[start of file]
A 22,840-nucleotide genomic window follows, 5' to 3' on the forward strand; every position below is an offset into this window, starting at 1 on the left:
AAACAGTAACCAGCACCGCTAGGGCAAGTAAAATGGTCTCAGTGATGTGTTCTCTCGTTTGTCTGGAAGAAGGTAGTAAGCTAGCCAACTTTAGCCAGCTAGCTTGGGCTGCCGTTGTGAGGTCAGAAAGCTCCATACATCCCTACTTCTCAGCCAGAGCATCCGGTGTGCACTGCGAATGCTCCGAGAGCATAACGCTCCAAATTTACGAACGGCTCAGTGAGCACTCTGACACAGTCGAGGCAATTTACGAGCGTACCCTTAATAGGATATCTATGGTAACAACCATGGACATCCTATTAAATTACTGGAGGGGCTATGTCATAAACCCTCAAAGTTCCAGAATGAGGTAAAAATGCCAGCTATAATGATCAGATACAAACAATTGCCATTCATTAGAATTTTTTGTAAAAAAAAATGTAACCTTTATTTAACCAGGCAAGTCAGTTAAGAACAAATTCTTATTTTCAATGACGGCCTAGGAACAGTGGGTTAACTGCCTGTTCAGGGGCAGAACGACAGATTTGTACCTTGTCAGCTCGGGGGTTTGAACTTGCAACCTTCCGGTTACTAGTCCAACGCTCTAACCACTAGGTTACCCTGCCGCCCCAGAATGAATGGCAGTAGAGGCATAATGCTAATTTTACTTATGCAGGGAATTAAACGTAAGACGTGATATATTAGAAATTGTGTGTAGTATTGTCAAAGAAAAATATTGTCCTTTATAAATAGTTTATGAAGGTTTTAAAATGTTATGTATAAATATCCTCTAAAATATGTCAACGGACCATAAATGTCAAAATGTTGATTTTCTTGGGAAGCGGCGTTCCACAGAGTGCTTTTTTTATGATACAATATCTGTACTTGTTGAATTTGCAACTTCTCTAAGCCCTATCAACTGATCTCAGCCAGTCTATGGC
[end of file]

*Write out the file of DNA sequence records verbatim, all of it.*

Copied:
A 22,840-nucleotide genomic window follows, 5' to 3' on the forward strand; every position below is an offset into this window, starting at 1 on the left:
AAACAGTAACCAGCACCGCTAGGGCAAGTAAAATGGTCTCAGTGATGTGTTCTCTCGTTTGTCTGGAAGAAGGTAGTAAGCTAGCCAACTTTAGCCAGCTAGCTTGGGCTGCCGTTGTGAGGTCAGAAAGCTCCATACATCCCTACTTCTCAGCCAGAGCATCCGGTGTGCACTGCGAATGCTCCGAGAGCATAACGCTCCAAATTTACGAACGGCTCAGTGAGCACTCTGACACAGTCGAGGCAATTTACGAGCGTACCCTTAATAGGATATCTATGGTAACAACCATGGACATCCTATTAAATTACTGGAGGGGCTATGTCATAAACCCTCAAAGTTCCAGAATGAGGTAAAAATGCCAGCTATAATGATCAGATACAAACAATTGCCATTCATTAGAATTTTTTGTAAAAAAAAATGTAACCTTTATTTAACCAGGCAAGTCAGTTAAGAACAAATTCTTATTTTCAATGACGGCCTAGGAACAGTGGGTTAACTGCCTGTTCAGGGGCAGAACGACAGATTTGTACCTTGTCAGCTCGGGGGTTTGAACTTGCAACCTTCCGGTTACTAGTCCAACGCTCTAACCACTAGGTTACCCTGCCGCCCCAGAATGAATGGCAGTAGAGGCATAATGCTAATTTTACTTATGCAGGGAATTAAACGTAAGACGTGATATATTAGAAATTGTGTGTAGTATTGTCAAAGAAAAATATTGTCCTTTATAAATAGTTTATGAAGGTTTTAAAATGTTATGTATAAATATCCTCTAAAATATGTCAACGGACCATAAATGTCAAAATGTTGATTTTCTTGGGAAGCGGCGTTCCACAGAGTGCTTTTTTTATGATACAATATCTGTACTTGTTGAATTTGCAACTTCTCTAAGCCCTATCAACTGATCTCAGCCAGTCTATGGC